System Designing with End-to-end Applications in AWS


Some time ago I had to implement an end-to-end application to perform some manipulations (with FFMPEG) on surf video clips that were available in some cloud storage resource (say, S3 buckets).

The app I wrote was a Python software running in AWS Lambda, which would be triggered by messages from an SQS queue. The function would then retrieve some specific clip, trim and edit it, and then it would 1) save the new clips to a destination bucket, 2) add their metadata to a MongoDB database, and 3) send a notification to a SNS topic, so that the front end bit could pick it up.

Lambda functions are fantastic because they abstract several layers in your design (e.g., serverless, anonymous), and they are super easy to set up. But I am getting ahead myself, let's talk a little more about high-level system design!

Whenever you are designing a system, these are some first questions to think about:

Scope of the System

  • User cases: Who is going to use it? How are they going to use it?
  • Constraints: Amount of traffic, amount of data, the scale of the system (e.g., requests per second, requests types, data written per second, data read per second), special system requirements (e.g., multi-threading, read or write-oriented, etc.)?
  • High-level architecture design: Application service layer, different services required, data storage layer?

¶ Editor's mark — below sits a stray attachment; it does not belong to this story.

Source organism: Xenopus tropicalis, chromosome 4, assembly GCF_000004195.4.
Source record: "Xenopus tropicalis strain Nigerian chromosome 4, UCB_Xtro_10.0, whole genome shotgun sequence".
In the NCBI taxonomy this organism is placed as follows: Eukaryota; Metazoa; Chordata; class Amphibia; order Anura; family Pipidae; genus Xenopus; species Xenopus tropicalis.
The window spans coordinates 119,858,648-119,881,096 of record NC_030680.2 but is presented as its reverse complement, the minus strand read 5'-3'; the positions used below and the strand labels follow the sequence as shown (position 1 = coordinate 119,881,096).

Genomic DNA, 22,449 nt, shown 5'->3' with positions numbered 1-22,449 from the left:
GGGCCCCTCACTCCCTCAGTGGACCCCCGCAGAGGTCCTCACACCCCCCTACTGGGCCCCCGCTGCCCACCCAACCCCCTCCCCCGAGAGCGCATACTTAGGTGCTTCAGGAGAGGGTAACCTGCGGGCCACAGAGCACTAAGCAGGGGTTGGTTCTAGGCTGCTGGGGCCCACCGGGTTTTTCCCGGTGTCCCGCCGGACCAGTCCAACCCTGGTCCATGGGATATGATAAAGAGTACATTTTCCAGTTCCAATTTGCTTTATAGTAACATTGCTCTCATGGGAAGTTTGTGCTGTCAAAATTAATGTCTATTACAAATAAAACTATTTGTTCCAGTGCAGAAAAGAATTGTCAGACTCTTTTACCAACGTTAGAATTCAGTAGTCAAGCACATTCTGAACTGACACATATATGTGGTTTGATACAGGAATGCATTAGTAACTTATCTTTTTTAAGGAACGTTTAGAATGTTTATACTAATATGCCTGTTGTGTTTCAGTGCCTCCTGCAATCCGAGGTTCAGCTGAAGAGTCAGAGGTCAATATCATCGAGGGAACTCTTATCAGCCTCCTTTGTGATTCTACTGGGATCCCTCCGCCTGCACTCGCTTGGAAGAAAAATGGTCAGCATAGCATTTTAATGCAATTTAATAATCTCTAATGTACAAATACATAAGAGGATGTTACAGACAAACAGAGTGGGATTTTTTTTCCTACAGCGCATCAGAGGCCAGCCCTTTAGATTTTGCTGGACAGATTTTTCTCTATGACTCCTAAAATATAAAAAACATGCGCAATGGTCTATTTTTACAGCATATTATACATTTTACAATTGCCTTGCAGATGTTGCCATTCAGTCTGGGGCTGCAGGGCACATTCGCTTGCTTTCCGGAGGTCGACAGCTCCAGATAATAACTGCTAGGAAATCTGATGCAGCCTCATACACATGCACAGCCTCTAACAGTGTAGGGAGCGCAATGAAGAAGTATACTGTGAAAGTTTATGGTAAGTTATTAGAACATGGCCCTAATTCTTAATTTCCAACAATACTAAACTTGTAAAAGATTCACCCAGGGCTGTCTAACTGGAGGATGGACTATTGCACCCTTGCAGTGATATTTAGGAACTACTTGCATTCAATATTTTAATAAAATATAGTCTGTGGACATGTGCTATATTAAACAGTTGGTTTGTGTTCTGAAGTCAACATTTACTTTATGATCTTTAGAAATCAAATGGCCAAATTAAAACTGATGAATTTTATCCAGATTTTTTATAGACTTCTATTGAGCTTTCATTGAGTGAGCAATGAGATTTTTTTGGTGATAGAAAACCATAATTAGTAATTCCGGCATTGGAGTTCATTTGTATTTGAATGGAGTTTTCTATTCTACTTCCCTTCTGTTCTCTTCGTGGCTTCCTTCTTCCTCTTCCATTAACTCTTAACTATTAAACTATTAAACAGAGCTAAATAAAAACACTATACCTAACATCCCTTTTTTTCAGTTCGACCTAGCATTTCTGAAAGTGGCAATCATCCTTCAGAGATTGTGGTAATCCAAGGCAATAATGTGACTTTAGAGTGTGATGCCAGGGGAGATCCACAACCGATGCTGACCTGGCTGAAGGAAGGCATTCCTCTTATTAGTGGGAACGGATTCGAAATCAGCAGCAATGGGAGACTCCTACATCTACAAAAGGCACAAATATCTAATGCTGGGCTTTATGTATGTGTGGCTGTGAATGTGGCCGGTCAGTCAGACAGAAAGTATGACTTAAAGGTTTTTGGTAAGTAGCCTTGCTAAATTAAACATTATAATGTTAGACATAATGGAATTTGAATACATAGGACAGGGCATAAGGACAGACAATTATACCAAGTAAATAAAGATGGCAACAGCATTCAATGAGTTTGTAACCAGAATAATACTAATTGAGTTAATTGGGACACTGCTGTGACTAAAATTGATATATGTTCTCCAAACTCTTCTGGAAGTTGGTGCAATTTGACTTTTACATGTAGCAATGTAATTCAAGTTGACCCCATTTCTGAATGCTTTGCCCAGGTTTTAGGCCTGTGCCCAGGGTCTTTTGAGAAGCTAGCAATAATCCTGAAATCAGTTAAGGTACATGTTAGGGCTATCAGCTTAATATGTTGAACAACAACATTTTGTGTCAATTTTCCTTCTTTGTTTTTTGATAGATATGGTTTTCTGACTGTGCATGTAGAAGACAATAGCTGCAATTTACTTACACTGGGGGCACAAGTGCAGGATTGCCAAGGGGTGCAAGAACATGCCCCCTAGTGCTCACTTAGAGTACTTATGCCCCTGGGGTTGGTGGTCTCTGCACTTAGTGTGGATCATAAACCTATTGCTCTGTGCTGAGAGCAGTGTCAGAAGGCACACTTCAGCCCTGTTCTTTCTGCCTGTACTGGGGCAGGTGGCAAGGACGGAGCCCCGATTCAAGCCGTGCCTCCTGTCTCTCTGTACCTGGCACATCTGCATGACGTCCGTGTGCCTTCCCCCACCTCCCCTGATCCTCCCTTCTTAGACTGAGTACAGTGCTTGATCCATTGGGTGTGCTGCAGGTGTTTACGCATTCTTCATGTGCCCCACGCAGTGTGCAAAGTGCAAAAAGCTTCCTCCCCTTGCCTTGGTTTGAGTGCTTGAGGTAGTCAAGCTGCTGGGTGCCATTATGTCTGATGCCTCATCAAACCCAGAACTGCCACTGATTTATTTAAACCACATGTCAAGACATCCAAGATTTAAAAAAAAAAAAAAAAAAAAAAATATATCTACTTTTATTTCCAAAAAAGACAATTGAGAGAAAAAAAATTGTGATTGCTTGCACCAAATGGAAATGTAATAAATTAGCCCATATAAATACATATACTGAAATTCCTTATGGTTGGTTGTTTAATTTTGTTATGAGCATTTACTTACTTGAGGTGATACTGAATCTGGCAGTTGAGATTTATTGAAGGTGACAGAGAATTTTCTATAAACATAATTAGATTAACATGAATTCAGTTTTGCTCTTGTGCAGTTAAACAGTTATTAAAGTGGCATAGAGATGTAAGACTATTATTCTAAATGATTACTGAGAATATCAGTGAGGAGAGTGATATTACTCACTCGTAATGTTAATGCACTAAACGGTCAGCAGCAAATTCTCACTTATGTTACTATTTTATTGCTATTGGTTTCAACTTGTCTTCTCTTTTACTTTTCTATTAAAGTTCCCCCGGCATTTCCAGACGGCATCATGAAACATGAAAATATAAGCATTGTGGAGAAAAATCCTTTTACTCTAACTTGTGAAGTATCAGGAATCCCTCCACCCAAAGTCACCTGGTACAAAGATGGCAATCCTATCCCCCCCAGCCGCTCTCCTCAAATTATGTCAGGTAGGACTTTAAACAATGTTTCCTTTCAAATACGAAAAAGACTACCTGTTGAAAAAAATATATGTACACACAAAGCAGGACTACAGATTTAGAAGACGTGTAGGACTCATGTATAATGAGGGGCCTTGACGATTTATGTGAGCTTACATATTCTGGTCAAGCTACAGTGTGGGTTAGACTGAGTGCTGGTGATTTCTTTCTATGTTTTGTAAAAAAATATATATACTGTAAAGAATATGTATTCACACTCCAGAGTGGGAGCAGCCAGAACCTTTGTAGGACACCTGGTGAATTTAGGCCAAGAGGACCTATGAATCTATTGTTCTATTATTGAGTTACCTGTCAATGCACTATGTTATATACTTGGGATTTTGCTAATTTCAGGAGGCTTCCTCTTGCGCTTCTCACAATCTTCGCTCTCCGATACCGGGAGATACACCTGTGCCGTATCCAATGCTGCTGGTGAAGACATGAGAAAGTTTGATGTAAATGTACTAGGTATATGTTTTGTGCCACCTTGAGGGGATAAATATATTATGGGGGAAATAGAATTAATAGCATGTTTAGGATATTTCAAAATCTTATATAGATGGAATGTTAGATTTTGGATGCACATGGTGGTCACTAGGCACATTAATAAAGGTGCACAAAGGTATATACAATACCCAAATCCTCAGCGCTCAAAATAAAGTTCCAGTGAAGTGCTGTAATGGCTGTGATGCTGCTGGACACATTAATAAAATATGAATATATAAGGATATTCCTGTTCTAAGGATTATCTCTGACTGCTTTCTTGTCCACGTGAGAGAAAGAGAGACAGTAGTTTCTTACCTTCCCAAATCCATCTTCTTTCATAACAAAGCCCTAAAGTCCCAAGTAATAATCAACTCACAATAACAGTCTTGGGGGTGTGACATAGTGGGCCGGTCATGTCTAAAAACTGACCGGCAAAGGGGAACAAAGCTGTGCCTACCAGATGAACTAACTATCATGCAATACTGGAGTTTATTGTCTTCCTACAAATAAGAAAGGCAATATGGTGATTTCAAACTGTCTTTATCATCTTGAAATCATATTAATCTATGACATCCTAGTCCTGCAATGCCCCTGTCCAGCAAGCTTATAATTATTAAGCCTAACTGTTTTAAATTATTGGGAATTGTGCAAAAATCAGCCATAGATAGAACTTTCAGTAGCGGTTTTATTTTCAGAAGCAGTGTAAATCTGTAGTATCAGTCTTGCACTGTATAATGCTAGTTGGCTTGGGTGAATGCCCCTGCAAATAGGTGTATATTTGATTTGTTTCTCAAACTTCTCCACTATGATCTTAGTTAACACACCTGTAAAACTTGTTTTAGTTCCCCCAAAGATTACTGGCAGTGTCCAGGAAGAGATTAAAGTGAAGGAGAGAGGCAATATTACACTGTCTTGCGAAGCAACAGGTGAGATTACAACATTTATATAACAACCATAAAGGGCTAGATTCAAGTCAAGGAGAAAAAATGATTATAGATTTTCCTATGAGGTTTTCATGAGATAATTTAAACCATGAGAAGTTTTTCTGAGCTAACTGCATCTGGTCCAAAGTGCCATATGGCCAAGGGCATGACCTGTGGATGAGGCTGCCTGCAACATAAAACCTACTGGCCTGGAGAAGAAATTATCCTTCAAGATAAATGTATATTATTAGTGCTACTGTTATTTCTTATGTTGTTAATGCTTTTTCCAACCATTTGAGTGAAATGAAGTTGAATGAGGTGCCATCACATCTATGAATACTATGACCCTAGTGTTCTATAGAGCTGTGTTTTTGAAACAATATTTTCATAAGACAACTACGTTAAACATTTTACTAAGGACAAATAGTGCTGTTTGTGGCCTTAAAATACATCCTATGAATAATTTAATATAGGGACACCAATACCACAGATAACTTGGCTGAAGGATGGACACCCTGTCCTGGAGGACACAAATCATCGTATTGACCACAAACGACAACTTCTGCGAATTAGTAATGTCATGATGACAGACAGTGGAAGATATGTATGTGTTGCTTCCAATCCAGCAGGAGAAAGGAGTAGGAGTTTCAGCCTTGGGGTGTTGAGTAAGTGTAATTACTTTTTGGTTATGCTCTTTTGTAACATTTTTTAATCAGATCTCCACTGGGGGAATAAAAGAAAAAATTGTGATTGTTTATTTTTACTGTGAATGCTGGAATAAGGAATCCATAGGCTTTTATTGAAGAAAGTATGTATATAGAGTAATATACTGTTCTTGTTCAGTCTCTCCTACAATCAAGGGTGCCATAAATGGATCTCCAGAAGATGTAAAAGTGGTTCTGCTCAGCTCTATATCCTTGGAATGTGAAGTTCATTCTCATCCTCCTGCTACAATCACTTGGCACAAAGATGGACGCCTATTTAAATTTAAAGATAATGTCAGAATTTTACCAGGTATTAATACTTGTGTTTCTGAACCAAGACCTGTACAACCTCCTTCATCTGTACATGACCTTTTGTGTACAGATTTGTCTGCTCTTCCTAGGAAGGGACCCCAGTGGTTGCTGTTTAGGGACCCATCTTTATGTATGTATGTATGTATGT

• Understanding bottlenecks: Do we need a load balancer and many instances behind it to handle user requests? Is data large enough so that you need to distribute your database on multiple machines? What are the downsides from doing that?
  • User interface: Is this a full web app, with a web interface? Or just a RESTful API?

Availability & Reliability

  • How can things fail, especially in a distributed environment?
  • How to design a system to cope with network failures?
  • Should the system be 100% reliable?
  • Do we need high availability?
  • Do we need redundancy (e.g., multiple replicas of services running in the system, so that if a few services die down the system remains available and running)?


Simply put, you can scale your system vertically (e.g., adding more CPU, RAM to your existing machine), or horizontally (adding more machines into your pool of resources).


  • Do we need a relational database that is based on tabular design (e.g. MySQL) or non-relational NoSQL, which is document-based (e.g. MongoDB)?
  • Do we need Database replication (e.g., the frequent copying data from a database in one server to a database in another, so that all users share the same level of information)?

Caching and Fast lookups

There are several types of caches that can be used in your application: application caching, database caching, in-memory caches, global cache, distributed cache.

One example of a popular open-source cache is Memcached (which can work both as a local cache and distributed cache). Memcached is used in many large web sites, and even though it can be very powerful, it is simply an in-memory key-value store, optimized for arbitrary data storage and fast lookups.